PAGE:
U S GOVERNMENT [C4AE]
U S GOVERNMENT [C4AE] GPOSC 225
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This 3 page Study Guide was uploaded by Miller Rosenbaum on Saturday September 26, 2015. The Study Guide belongs to GPOSC 225 at James Madison University taught by Kathleen Ferraiolo in Fall. Since its upload, it has received 63 views. For similar materials see /class/214139/gposc-225-james-madison-university in Political Science at James Madison University.
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Date Created: 09/26/15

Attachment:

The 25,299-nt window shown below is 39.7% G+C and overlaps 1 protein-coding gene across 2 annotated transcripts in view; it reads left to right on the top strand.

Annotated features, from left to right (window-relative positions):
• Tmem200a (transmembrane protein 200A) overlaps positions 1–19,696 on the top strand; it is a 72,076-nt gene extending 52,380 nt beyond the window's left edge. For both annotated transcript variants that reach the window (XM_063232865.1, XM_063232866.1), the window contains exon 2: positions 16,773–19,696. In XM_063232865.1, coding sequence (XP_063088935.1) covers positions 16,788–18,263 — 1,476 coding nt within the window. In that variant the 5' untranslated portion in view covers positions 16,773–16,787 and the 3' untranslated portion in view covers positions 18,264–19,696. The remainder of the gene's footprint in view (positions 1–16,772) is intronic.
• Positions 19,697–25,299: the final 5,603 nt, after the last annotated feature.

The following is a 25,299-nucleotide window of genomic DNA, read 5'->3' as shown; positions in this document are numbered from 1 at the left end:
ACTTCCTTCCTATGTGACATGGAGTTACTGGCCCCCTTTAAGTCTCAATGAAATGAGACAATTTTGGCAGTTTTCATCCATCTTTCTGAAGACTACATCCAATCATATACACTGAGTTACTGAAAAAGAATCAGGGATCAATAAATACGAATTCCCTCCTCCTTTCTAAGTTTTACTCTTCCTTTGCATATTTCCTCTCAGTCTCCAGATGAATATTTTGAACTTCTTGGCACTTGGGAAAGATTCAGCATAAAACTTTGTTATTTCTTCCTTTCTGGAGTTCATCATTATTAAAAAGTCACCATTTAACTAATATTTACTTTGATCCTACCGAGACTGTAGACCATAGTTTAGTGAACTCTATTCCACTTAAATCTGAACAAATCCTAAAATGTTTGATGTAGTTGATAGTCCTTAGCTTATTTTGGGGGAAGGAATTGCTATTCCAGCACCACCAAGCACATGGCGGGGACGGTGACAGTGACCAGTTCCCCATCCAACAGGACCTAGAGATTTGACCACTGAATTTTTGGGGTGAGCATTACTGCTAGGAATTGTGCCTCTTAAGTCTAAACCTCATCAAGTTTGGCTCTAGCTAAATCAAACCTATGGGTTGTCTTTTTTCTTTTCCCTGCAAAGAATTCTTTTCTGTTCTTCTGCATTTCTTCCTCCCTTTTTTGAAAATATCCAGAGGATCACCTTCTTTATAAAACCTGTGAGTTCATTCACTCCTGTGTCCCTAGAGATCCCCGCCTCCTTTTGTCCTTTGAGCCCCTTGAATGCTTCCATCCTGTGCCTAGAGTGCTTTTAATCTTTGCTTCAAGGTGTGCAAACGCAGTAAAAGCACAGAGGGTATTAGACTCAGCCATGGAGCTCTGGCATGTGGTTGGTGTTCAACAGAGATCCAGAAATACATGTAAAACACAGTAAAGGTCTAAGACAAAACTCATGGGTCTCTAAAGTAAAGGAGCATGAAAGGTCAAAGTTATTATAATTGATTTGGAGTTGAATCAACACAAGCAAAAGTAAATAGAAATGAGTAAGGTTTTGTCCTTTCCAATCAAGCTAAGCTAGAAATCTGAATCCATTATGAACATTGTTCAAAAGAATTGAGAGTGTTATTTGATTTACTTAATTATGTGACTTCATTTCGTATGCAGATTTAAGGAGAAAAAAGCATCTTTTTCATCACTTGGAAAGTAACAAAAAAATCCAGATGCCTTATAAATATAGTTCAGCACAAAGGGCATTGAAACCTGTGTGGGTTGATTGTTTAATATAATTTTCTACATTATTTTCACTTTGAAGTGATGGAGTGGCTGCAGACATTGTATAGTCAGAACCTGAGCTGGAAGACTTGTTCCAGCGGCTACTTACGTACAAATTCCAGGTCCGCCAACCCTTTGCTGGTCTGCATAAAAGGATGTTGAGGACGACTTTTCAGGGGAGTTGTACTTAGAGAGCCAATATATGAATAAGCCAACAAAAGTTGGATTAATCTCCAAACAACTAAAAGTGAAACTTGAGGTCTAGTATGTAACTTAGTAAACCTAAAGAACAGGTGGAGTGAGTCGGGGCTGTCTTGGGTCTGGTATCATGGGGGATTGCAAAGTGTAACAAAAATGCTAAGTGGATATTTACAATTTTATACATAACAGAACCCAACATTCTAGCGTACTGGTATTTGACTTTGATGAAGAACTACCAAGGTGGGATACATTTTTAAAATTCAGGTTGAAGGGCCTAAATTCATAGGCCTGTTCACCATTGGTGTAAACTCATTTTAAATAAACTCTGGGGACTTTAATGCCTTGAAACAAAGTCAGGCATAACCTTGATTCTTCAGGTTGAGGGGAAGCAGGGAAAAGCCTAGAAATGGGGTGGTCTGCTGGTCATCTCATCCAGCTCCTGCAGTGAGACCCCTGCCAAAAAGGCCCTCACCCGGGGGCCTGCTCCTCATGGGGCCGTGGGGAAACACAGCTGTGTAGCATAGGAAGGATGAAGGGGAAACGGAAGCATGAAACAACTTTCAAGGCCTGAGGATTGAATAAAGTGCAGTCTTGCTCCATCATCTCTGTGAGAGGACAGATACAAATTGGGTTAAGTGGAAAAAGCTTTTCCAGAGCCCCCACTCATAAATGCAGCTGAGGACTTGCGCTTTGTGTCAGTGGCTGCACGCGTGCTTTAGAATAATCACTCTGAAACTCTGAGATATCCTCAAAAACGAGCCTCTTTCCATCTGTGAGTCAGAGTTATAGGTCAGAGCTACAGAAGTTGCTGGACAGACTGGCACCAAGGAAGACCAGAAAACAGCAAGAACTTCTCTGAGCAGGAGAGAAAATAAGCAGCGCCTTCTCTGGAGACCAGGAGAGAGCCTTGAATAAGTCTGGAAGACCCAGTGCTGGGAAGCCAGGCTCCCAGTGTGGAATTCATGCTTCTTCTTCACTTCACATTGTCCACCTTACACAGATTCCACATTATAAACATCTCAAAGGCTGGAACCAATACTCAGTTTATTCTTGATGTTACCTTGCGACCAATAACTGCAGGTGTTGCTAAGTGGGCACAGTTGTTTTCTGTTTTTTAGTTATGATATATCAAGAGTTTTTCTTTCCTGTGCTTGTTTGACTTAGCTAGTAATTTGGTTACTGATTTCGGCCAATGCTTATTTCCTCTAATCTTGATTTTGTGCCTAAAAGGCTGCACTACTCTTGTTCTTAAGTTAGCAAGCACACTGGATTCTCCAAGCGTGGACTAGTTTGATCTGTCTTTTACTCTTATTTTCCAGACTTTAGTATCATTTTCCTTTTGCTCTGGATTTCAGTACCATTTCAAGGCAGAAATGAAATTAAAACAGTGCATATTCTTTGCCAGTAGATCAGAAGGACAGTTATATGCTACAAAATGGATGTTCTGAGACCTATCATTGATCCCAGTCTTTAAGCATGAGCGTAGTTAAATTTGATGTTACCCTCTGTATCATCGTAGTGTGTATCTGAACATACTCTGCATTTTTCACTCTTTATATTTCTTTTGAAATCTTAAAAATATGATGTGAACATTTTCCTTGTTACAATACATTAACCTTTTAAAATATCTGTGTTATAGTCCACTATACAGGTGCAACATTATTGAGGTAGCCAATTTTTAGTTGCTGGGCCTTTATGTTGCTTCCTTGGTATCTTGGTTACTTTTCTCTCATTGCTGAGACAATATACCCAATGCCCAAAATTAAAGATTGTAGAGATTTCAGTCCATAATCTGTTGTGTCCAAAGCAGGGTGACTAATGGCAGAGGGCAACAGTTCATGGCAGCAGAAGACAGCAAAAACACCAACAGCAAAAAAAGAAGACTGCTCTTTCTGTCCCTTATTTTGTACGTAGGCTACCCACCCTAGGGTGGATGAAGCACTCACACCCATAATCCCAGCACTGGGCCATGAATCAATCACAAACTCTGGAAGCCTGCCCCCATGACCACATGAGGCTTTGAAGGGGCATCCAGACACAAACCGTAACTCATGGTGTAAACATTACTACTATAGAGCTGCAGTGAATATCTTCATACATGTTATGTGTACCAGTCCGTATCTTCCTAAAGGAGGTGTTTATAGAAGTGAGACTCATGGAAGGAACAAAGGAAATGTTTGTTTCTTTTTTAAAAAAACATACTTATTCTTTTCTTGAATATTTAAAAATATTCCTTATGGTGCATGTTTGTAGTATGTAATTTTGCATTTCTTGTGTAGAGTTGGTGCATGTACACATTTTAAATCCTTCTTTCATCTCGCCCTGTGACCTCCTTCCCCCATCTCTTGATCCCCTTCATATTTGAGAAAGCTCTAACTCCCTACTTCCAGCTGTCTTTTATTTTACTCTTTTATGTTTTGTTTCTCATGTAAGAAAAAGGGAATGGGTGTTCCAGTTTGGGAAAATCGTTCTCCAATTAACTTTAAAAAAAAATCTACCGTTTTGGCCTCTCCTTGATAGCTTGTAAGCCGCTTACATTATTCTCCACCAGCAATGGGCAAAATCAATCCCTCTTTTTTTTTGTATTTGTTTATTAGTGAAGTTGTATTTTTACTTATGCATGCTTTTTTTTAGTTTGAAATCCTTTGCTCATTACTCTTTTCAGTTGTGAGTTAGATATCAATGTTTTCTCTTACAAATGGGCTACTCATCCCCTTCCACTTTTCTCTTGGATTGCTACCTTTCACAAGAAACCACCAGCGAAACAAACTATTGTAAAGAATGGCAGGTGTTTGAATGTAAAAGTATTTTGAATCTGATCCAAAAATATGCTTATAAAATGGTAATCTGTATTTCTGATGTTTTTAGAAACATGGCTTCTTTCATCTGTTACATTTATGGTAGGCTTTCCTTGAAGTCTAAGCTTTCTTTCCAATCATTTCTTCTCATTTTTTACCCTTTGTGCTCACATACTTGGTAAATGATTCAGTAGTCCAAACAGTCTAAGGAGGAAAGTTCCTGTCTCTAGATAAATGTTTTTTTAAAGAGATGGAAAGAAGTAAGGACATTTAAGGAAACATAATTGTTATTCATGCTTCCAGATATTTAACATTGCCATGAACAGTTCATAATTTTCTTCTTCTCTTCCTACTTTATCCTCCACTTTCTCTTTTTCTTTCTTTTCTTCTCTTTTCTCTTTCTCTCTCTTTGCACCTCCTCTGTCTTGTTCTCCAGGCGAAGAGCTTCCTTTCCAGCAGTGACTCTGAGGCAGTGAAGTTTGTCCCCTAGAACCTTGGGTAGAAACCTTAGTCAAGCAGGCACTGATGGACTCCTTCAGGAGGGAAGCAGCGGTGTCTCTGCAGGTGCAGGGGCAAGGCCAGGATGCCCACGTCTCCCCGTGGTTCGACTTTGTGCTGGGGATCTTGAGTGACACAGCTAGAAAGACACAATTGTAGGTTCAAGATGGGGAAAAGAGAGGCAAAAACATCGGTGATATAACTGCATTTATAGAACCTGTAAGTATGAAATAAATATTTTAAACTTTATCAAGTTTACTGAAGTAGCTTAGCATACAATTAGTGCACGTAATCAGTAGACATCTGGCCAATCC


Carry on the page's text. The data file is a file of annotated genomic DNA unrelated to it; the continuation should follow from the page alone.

GPOSC Midterm 1 Review Barone article 0 Millenials have high trust in federal government 0 They haven t witnessed government failure 0 Democrats want more government spending bigger government more federal programs Youn eneration saw low in ation and economic growth LI U m Herbert article 0 Millenials think government should be improving society 0 The face today s challenges which form their political views 37L quot m Representative democracy indirect people rule through elected officials Direct democracy all business decided by citizens in small assemblies Republicanism limited government based on popular consent protected against majority tyranny refine and enlarge with some insulation Fundamentals of Representative Democracy popular sovereignty political liberty political equality Popular sovereignty people ultimately rule majority governs itself 0 Conditions 0 Government policies re ect peoples wishes 0 Competitive free and fair elections 0 Peoples participation in political process 0 Information is available 0 Majority rule Political Equality everyone carries equal weight in voting civil rights Political Liberty people free to act and think without government say Declaration of Independence July 4 1776 0 Call to revolution why colonists should be free of British 0 Written by T Jefferson but comes from thinker John Locke 0 List of grievances about King George III 0 Principles 0 Everyone given natural rights 0 Government is to protect those rights 0 People can withdraw if government fails to do so Natural rights Godgiven rights given to people that can t be taken away Articles of Confederation Loose friendship among states Passed by Congress in 1777 rati ed by states in 1781 Weak central government with few responsibilities and little power Ineffective and unworkable No national judiciary Shays Rebellion 1786 farmers rebelled in Massachusetts to prevent foreclosures on land demonstrated need for stronger national government VA plan based on population NJ plan based on equal representation in unicameral legislature Great Compromise bicameral House based on population and Senate based on equal representation Framer s major goals Strong enough to meet nation s needs No threat to separate states Sovereignty of states No threat to liberty Based on popular consent 0 Popular consent direct and indirect elections Federalist papers 178788 Federalist 10 supports Constitution 0 Mischief of faction caused by group of strong opinion 0 Majority vs minority faction o Faction cure remove cause can t do or control effects Checks on majority rule 3 branches popular vote no congruencies and Amendment process Separation of powers distribution of power 0 Examples 0 Legislative executive judicial Checks and balances prevent tyranny 0 Examples 0 President can veto Congress 0 President nominates judges 0 Congress can override Presidential veto Amending the Constitution 0 23 supermajority of House and Congress 0 3A of state legislatures Federalism division of governing among states and federal government Confederacy states control Unitary System federal control Advantages of Federalism o Encourages political participation bring people closer to government 0 Protects liberty and limits power of government 0 Allows for innovation and experimentation 0 States have diverse needs 0 States can adjust to residents 0 States can learn from other states Advantages of Centralization 0 National standardsequality from state to state 0 Handles a scope of problems 0 Policy activism things get done once instead of 50 times McCulloch vs Maryland 1819 o Determined that 0 Congress has right to set up national bank necessary amp proper clause 0 State cannot taX a government bank supremacy clause 0 Important because it established that elastic clause was too broad
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